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Pork neck: Pork neck or collar is exactly as it sounds it comes from the neck of pork. Pork neck bones are great for stocks, broths and soups but they can make a really hardy entree with no fuss needed. When selecting pork necks look for meatier pieces. Oftentimes, the meat is just hacked and packed. Some pieces super meaty while other pieces are just bone. Really investigate you neck bones if you plan you use them as a meal. Meaty neck bones have plenty of meat.
Vegetables: My vegetable selection is pretty standard. I opt for the classic chopped onions, celery, carrots and garlic. A whole piece of habanero is generally floating around nearby.
Cornstarch: Southern style anything is all about the gravy. This dish uses a lighter gravy that lightly coats the meat and veggies that doesn’t weigh it down. For a lighter gravy i always opt for cornstarch. It leaves the gravy smooth and light.
season and sear: treating the neck bones right is the first step to making anything stewed in gravy. you want to penetrate the meat with a generous amount of seasoning prior to searing. a super hot pot is all you need. toss the pork neck into the pot and let it go. i go the no fuss route and leave everything in the pot to braise.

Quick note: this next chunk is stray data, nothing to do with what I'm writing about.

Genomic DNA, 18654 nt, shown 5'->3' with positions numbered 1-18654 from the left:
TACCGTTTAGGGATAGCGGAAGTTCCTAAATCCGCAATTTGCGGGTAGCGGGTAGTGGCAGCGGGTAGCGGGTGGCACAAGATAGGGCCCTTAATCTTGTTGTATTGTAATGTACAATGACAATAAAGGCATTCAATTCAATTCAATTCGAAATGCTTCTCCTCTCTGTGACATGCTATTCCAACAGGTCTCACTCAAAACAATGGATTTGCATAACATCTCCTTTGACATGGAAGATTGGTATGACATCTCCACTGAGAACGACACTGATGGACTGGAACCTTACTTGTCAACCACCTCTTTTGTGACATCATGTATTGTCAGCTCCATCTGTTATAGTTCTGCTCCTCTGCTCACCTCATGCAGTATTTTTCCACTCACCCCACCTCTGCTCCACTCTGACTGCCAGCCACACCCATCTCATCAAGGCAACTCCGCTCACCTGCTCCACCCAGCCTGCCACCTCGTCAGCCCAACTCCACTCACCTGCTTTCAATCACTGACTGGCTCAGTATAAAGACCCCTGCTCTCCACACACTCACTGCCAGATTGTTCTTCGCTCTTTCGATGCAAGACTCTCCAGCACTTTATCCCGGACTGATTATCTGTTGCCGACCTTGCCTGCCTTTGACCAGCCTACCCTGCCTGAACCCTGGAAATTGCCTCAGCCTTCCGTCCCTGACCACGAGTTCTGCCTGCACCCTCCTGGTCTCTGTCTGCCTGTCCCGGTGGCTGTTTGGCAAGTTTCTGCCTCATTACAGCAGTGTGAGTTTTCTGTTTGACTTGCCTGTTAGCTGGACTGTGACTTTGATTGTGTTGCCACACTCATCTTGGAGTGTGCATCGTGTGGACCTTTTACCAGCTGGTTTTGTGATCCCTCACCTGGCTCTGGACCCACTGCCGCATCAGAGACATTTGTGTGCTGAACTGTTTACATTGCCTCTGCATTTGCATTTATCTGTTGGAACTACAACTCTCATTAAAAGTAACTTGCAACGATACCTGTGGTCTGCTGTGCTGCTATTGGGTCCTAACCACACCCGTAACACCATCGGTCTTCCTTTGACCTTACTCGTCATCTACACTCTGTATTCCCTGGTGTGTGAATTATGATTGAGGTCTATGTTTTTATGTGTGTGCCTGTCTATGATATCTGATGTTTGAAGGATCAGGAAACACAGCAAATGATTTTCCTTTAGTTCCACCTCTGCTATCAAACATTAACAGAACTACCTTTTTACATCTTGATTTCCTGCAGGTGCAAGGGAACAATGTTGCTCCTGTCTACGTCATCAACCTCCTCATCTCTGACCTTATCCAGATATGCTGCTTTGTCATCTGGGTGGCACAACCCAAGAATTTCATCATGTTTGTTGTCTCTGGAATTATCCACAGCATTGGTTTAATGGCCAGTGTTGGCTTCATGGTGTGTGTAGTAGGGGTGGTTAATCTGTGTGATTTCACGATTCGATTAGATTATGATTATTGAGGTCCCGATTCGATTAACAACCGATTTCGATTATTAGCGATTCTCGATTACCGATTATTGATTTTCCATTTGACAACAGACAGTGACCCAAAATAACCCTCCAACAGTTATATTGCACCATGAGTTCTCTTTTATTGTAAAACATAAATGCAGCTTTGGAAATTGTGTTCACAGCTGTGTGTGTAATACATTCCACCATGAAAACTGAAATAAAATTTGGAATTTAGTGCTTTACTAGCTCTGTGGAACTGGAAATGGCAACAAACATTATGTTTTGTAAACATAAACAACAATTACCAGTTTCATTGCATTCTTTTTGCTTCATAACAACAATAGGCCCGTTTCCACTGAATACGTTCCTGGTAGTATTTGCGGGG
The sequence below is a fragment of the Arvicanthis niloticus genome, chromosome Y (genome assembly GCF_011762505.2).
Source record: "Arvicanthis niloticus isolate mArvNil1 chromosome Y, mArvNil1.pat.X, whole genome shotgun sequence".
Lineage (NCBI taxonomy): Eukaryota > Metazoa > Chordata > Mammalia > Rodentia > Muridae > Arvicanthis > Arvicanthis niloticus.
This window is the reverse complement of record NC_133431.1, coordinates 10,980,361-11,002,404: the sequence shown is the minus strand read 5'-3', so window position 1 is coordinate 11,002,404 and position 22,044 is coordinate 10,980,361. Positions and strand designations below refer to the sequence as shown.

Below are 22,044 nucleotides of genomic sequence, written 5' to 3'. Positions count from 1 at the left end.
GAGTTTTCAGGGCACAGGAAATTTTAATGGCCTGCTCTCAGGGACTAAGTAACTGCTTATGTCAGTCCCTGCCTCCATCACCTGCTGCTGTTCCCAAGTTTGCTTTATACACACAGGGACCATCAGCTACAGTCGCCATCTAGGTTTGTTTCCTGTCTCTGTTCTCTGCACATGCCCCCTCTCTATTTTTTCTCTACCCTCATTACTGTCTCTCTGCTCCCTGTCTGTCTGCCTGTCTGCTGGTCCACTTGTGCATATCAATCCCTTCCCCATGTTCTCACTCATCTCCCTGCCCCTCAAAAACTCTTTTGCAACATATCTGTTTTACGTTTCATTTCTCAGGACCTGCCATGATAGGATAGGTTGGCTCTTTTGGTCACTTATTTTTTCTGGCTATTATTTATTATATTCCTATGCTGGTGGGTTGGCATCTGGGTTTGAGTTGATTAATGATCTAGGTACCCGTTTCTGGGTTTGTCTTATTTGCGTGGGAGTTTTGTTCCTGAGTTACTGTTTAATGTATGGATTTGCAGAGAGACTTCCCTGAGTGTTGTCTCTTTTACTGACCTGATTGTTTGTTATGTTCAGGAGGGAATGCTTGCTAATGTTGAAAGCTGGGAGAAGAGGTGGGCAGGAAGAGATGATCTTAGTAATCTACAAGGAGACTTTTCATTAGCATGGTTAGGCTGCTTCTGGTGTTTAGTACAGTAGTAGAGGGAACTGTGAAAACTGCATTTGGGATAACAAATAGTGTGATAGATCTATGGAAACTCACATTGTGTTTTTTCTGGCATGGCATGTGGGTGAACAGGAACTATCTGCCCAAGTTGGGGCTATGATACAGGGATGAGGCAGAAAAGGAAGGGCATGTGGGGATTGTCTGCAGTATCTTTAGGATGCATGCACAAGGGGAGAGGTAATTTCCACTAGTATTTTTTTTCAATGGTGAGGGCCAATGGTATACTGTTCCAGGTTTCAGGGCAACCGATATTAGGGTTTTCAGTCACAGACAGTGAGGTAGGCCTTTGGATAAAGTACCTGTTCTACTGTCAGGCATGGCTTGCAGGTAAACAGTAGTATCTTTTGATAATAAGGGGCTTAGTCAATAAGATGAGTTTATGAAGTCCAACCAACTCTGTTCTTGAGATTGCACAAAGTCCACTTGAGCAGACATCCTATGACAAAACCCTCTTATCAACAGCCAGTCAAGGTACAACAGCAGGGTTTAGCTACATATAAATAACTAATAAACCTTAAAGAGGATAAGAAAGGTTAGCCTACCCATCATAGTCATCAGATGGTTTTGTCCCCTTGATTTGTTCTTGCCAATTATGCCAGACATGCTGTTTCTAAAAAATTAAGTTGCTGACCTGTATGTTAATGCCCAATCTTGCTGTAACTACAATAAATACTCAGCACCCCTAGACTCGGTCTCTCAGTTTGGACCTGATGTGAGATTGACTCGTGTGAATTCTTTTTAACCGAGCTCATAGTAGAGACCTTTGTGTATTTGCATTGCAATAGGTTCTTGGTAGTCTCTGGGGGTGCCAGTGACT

stock: stock adds alot of extra flavor to any dish. beef stock is generally the go-to for a dark rich broth. vegetable will also work just fine. monitor the sodium content in the stock added so you can adjust the seasoning according.
potatoes: sometimes the salt get away from you. and it builds up with all the extra seasoning. to counter act that toss in a potato to absorb some of the salt and seasoning. the potatoes can only draw so much salt so don’t take the seasoning too far.
slurry: a cornstarch slurry works best when thickening up a simmering stew. to successfully add cornstarch to a hot dish first add and dissolve the starch in a drop of water then add it into the pot. adding it like this keeps the cornstarch from clumping immediately in the pot.